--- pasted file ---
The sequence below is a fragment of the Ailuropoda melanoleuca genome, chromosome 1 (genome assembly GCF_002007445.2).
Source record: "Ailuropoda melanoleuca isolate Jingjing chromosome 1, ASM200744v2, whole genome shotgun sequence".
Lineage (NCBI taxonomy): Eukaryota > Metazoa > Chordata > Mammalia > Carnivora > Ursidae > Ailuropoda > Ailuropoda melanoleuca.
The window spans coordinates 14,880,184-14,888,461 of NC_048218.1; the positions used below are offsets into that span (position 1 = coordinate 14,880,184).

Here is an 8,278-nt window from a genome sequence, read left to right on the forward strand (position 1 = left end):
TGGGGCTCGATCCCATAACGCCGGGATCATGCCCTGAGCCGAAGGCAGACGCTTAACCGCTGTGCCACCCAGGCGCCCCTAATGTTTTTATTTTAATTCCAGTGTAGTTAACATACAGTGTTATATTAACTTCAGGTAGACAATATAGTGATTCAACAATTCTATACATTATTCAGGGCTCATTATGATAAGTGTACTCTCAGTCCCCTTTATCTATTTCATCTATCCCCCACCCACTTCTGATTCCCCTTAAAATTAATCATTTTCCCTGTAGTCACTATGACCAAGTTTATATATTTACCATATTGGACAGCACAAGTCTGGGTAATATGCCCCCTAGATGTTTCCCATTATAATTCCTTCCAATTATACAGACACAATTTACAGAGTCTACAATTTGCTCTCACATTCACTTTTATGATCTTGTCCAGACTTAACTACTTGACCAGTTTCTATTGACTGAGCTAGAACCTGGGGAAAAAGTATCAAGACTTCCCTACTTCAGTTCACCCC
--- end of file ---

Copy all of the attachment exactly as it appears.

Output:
The sequence below is a fragment of the Ailuropoda melanoleuca genome, chromosome 1 (genome assembly GCF_002007445.2).
Source record: "Ailuropoda melanoleuca isolate Jingjing chromosome 1, ASM200744v2, whole genome shotgun sequence".
Lineage (NCBI taxonomy): Eukaryota > Metazoa > Chordata > Mammalia > Carnivora > Ursidae > Ailuropoda > Ailuropoda melanoleuca.
The window spans coordinates 14,880,184-14,888,461 of NC_048218.1; the positions used below are offsets into that span (position 1 = coordinate 14,880,184).

Here is an 8,278-nt window from a genome sequence, read left to right on the forward strand (position 1 = left end):
TGGGGCTCGATCCCATAACGCCGGGATCATGCCCTGAGCCGAAGGCAGACGCTTAACCGCTGTGCCACCCAGGCGCCCCTAATGTTTTTATTTTAATTCCAGTGTAGTTAACATACAGTGTTATATTAACTTCAGGTAGACAATATAGTGATTCAACAATTCTATACATTATTCAGGGCTCATTATGATAAGTGTACTCTCAGTCCCCTTTATCTATTTCATCTATCCCCCACCCACTTCTGATTCCCCTTAAAATTAATCATTTTCCCTGTAGTCACTATGACCAAGTTTATATATTTACCATATTGGACAGCACAAGTCTGGGTAATATGCCCCCTAGATGTTTCCCATTATAATTCCTTCCAATTATACAGACACAATTTACAGAGTCTACAATTTGCTCTCACATTCACTTTTATGATCTTGTCCAGACTTAACTACTTGACCAGTTTCTATTGACTGAGCTAGAACCTGGGGAAAAAGTATCAAGACTTCCCTACTTCAGTTCACCCC